We have the negative Logarithm of Malthusian Law in the ratio of Input signals and human perception or in the ratio of machine time and human time. In Malthusian England food supply did not increase as fast as the population growth. of wake-up-time does not grow as fast as our exponential leap in the input signals to digest or process. A few adventurers in TIME, like Columbus was an adventurer in SPACE, tried to cope with it by simply taking UP-pills for having fun and not going to sleep for many years. A well-known fasion designer hardly slept for the whole decade of the sixties. Finally she took her life on her 40th birthday.
Ultimate and bloody irony of media is that the N.Y. Times, which hardly mentioned her in her life time, suddenly came up with many thousand words orbituary complete with prettiest picture instantaneously after her death. Where were all these ignored information sleeping? Electronic truth is that if you amplify certain signals, you ended up amplifying the noise component of the target-signal more than the useful information. Therefore the bigger the circulation (of a magazine), the worse is the quality.
Our chic sister in North Hampton would say, "Why artist bothers with communication, information, and media?"
Discovery of art-forgery is 100 times bigger news than the discovery of new art...well, listen to the hidden voice of our good old Baudelaire. The KEY poem in the Flower of Evil is nothing but a research on art and communication.
All nature is a temple whose living pillars seem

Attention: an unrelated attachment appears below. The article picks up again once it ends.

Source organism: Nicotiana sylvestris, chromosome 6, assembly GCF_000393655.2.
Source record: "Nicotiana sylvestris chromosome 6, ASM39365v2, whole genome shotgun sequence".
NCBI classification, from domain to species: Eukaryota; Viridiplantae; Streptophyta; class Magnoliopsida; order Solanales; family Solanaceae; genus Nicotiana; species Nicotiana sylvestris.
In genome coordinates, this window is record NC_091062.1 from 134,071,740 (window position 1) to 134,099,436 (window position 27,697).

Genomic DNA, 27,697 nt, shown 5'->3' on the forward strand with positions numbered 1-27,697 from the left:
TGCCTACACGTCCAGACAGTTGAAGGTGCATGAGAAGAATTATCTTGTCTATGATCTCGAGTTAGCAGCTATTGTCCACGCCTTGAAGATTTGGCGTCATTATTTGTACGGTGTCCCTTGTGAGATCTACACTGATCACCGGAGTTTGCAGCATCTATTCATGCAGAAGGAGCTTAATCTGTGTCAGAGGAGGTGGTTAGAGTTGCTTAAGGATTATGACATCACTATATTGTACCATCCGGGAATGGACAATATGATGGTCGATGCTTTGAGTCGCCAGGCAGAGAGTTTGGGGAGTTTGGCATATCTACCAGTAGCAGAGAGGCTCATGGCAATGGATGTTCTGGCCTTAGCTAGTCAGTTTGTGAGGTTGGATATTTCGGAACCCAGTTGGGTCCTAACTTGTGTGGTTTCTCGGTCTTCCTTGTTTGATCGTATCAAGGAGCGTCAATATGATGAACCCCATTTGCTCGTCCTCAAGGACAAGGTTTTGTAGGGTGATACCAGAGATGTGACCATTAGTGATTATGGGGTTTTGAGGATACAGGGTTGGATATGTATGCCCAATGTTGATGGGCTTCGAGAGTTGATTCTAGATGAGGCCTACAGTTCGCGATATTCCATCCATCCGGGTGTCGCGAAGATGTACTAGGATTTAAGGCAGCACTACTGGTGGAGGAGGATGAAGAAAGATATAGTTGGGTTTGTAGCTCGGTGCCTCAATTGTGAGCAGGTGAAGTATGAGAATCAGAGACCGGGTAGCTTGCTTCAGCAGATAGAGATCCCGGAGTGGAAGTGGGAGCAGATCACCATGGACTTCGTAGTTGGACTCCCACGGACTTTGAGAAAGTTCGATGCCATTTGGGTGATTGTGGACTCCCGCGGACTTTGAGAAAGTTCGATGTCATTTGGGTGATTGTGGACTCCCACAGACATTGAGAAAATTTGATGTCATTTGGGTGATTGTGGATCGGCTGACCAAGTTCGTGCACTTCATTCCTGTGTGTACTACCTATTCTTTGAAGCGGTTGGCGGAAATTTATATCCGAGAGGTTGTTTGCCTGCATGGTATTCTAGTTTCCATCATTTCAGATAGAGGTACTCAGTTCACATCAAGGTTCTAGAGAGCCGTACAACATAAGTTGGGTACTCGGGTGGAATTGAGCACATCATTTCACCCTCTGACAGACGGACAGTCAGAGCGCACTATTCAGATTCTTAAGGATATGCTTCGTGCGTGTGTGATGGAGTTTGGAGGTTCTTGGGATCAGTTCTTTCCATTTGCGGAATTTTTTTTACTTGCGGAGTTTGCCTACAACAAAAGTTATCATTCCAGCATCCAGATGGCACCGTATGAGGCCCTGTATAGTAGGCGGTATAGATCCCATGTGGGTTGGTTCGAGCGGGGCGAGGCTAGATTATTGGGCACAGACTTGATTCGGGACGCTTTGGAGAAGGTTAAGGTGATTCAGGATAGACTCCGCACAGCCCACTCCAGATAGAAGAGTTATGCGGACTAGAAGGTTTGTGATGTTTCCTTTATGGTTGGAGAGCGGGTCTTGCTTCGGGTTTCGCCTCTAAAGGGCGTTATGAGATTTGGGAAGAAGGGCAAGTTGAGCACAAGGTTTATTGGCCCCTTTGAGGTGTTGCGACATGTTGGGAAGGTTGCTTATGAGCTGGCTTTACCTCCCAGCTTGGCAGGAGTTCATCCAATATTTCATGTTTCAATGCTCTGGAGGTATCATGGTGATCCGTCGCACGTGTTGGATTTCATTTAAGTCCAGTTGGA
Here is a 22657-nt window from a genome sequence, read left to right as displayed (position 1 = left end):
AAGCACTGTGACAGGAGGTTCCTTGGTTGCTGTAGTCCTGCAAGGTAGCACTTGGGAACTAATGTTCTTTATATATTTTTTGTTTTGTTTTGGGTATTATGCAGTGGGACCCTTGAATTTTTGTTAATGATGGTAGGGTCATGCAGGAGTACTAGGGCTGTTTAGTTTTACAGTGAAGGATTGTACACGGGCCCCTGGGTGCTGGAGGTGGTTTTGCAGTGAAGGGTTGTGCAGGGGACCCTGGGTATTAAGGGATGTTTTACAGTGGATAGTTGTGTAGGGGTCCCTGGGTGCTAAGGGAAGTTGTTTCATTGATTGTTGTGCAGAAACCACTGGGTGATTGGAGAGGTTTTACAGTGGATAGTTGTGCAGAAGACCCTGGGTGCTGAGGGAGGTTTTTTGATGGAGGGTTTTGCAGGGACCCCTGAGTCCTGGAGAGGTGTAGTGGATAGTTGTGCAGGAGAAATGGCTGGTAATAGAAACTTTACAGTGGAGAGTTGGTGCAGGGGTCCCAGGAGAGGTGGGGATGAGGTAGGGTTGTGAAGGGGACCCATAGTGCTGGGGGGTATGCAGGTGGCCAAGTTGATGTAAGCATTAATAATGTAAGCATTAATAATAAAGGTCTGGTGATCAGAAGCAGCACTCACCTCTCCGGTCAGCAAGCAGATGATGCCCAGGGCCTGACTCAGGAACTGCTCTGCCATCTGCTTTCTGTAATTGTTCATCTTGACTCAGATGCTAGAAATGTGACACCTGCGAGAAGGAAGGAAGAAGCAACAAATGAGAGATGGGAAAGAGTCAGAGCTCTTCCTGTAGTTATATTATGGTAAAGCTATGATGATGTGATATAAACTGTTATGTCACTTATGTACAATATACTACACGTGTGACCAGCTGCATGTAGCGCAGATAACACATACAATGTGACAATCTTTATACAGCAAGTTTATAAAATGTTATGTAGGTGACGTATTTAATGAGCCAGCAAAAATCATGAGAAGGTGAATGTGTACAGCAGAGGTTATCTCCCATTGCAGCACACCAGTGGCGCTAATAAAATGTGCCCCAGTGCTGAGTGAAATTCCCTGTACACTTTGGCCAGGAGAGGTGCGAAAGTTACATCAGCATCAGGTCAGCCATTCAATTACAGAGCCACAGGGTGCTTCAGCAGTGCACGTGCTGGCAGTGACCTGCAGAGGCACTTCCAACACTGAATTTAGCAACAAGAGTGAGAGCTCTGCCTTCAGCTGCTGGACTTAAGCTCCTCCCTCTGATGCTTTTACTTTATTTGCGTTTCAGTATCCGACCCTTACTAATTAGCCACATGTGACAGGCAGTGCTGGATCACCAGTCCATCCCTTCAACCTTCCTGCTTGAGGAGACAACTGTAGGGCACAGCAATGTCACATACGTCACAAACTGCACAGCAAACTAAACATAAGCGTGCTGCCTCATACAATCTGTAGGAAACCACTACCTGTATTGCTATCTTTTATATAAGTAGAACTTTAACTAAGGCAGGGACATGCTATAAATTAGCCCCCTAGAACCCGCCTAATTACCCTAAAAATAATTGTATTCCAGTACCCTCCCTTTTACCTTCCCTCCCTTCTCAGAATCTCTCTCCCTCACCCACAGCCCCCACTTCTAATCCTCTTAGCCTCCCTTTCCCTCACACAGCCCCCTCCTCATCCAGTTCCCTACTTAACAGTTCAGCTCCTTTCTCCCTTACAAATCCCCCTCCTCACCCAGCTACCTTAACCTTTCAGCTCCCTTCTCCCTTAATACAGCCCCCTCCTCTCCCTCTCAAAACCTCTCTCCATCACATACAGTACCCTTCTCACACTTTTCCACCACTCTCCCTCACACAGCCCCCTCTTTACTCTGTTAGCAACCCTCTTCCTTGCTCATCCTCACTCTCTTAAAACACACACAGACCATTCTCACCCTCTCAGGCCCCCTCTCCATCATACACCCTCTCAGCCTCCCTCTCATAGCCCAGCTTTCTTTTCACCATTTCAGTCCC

At times to babble confused words, half understood;
Man journeys there through an obscure symbolic wood,
Aware of eyes that peep with a familiar gleam.
If you replace Baudelaire's pre-Marconian "nature" to our pan-cyber-nated "video- sphere," all words and insinuation of the symbolistic poem becomes a "clear-cut definition" of what artist should be doing today as the aerial antena of this society. We have million bits of UFO daily and Radar is nothing but a two-way Television.
The second stanza of the "Correspondence" is even more profoundly 70-ish. and it almost predicted what Doug Davis would do in that unforgettable evening at the Corcoran Gallery and Channel 9 TV in Washington D.C. on the wedding night of Trish Nixon. Hundreds of Cadillac assembled and black-tie-chic went into wedding. Hundreds of hippies came on foot, bicycle, and on battered school bus to Corcoran, which is annexed to the wedding hall. For next 30 minutes the whole Washington youth community were magnetized with plane to plane information flows....Baudelaire wrote the review in advance as follows: